Definition of post up

This is to lay down the money on the table in a betting game before play begins to ensure pay up at the end.

24 Random Essential Billiards Terms

This is a style of playing a pool game with a partner playing on your team. You can either take turns or play in a tag team style. This works well when there are a lot of people around that want to play.
A form of team play in which two players compete against another team of two players in any given frame or match. In a doubles game, the first player from the breaking team is the only one who shoots during the opening inning, with control of the table passing to a member of the opposing team at the end of that inning, then upon the end of the opponent's inning to the doubles partner of the original player, and next to the second opponent, play proceeding in this doubly alternating manner until concluded. Contrast Scotch doubles.
Cueing and timing the balls well; in good form, where pocketing (potting), safety and clarity of thinking seem to come easily.
The triangular device, generally plastic, used to group the balls in a pyramid form prior to the beginning of a game.
A successful attempt to get out of a snooker.
Modification of the rules and/or scoring of a game to enable players of variable abilities to compete on a more even playing field. Examples of handicapping include spotting balls and giving games on the wire to an opponent. In league play, other forms of handicapping include awarding compensating points to a lesser-skilled team, or using numerical player ranking systems to adjust final scores between opponents of different skill levels.
This can be a shot where the best option for you is to sink a ball in you opponents pocket in the game of one pocket. This can also refer to the act of offering an opponent a ball adjustment to even the playing field.
This is a shot on the cue ball that will push through to a frozen ball on the cue ball. If the contact is made on the object ball while the cue stick is still contacting, essentially pushing the second ball, then it is usually considered a foul.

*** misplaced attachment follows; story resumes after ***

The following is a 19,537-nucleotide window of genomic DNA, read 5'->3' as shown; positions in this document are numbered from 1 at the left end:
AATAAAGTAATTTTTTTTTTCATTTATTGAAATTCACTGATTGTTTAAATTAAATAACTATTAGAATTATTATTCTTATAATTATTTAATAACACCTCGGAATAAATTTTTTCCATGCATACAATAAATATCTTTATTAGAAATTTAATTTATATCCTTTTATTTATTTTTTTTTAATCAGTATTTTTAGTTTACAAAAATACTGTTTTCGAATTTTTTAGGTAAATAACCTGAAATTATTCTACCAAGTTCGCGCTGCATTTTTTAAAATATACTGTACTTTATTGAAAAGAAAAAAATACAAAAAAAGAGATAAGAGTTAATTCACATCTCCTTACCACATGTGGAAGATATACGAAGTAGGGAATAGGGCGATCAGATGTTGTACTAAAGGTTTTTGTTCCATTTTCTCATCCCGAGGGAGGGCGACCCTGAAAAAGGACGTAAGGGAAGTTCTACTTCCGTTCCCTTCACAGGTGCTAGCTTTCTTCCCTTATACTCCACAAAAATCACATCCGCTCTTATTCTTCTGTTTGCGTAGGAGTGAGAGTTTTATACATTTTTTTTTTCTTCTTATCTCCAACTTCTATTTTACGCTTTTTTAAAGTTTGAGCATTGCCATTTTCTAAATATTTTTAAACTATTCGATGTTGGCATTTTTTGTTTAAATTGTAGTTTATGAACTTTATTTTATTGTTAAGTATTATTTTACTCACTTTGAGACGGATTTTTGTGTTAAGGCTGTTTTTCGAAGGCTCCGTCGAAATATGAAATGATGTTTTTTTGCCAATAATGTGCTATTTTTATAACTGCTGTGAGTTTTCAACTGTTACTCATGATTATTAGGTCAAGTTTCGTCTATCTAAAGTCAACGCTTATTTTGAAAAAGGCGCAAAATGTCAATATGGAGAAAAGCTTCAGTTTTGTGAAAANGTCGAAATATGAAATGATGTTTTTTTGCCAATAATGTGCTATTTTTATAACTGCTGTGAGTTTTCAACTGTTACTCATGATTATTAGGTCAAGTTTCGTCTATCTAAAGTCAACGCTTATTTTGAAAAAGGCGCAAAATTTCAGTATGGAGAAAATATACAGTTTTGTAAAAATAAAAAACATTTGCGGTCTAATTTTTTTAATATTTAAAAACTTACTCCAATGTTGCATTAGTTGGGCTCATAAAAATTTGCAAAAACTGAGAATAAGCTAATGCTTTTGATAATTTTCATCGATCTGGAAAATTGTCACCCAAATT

Also striped ones, striped balls. The ball suit (group) of a fifteen ball set that are numbered 9 through 15 and have a wide colored bar around the middle. Compare bigs, highs, yellows, overs; contrast solids.
This refers to how a player is playing on a particular occasion (a player's skill level). If their game is good, then they are at a high speed, but if they are not playing up to their potential, then they are playing at a lower speed.
This is a shot where the cue ball contacts an object ball and moves it along a path, but because the cue ball is still in motion it re-contacts the object ball and pushes it in the pocket after it stops.
This is the act of looking over the stack, pile of balls in the middle of the table, to see if there are any opportunities in the game of one pocket.
Also tiptool, tip-tool. Any of a class of maintenance tools for cue tips, including shapers, scuffers, mushroom trimmers, tappers, burnishers and tip clamps. Road, league and tournament players often carry an array of tip tools in their cases. The term is generally not applied to cue chalk.
English Amateur Billiards Association. The EABA is the governing body of amateur billiards in England, and as such is responsible for organizing various tournaments and events.
A pool room employee who plays with a good degree of skill.
USA Pool League. A pool league structured exclusively around eight-ball match play.
A Carom game with lines drawn to form rectangles that restrict play and reduce the potential for high runs.
The three-foul rule describes a situation in which a player is assessed a defined penalty after committing a third successive foul. The exact penalty, its prerequisites and whether it is in place at all, vary depending on the games. In nine-ball and straight pool, a player must be the told he is on two fouls in order to transgress the rule, and if violated, results in a loss of game for the former and a special point penalty of a loss of fifteen points (plus one for the foul itself) in the latter together with the ability to require the violator to rerack and rebreak. In Irish standard pool and English billiards, it is a loss of game if a player commits a third foul while shooting at the black. In snooker, three successive fouls from an unsnookered position result in forfeiting the frame. Repeat fouls from a snookered position are quite common - Dave Harold holds the record in a competitive match, missing the same shot 14 successive times.
The break box is a zone in the "kitchen" of the head (British: bottom) of the table, from which the break shot must be taken with the cue ball,
In snooker, the pocket nearest the yellow spot.
This is a toned down masse shot. The cue is elevated a little and will curve a little in the direction the spin is applied. This is used to sneak around difficult shots.
Australian: Defeated with all seven of one's object balls (in blackball or eight-ball) remaining on the table.
Describing a pot played at such a pace as to just reach the pocket and drop in without hitting the back.
This when you receive the first legitimate shot on the next "ball on" after there had been a series of safeties to try and hurt the other players chances. This term is often used in one pocket pool.
This is a shot that shows great control and positioning in where the cue will be when all the balls stop rolling.